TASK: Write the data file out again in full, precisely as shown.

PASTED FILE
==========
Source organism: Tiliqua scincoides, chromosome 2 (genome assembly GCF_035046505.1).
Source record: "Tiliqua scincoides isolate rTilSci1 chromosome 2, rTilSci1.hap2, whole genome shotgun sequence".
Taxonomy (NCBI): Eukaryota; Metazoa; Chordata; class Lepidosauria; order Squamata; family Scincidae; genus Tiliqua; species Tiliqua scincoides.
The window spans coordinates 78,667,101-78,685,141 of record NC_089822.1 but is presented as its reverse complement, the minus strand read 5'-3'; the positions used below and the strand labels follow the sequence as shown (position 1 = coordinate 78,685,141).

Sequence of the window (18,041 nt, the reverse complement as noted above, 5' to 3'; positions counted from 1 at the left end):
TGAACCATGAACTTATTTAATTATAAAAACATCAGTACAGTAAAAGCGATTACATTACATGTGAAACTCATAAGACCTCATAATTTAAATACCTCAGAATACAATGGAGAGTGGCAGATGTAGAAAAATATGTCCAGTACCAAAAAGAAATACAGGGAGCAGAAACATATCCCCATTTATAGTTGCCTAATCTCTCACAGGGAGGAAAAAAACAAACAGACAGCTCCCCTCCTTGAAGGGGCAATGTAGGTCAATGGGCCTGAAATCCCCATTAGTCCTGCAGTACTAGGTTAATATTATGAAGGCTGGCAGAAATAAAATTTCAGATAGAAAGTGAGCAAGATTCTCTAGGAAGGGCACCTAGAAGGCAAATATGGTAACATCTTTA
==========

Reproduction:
Source organism: Tiliqua scincoides, chromosome 2 (genome assembly GCF_035046505.1).
Source record: "Tiliqua scincoides isolate rTilSci1 chromosome 2, rTilSci1.hap2, whole genome shotgun sequence".
Taxonomy (NCBI): Eukaryota; Metazoa; Chordata; class Lepidosauria; order Squamata; family Scincidae; genus Tiliqua; species Tiliqua scincoides.
The window spans coordinates 78,667,101-78,685,141 of record NC_089822.1 but is presented as its reverse complement, the minus strand read 5'-3'; the positions used below and the strand labels follow the sequence as shown (position 1 = coordinate 78,685,141).

Sequence of the window (18,041 nt, the reverse complement as noted above, 5' to 3'; positions counted from 1 at the left end):
TGAACCATGAACTTATTTAATTATAAAAACATCAGTACAGTAAAAGCGATTACATTACATGTGAAACTCATAAGACCTCATAATTTAAATACCTCAGAATACAATGGAGAGTGGCAGATGTAGAAAAATATGTCCAGTACCAAAAAGAAATACAGGGAGCAGAAACATATCCCCATTTATAGTTGCCTAATCTCTCACAGGGAGGAAAAAAACAAACAGACAGCTCCCCTCCTTGAAGGGGCAATGTAGGTCAATGGGCCTGAAATCCCCATTAGTCCTGCAGTACTAGGTTAATATTATGAAGGCTGGCAGAAATAAAATTTCAGATAGAAAGTGAGCAAGATTCTCTAGGAAGGGCACCTAGAAGGCAAATATGGTAACATCTTTA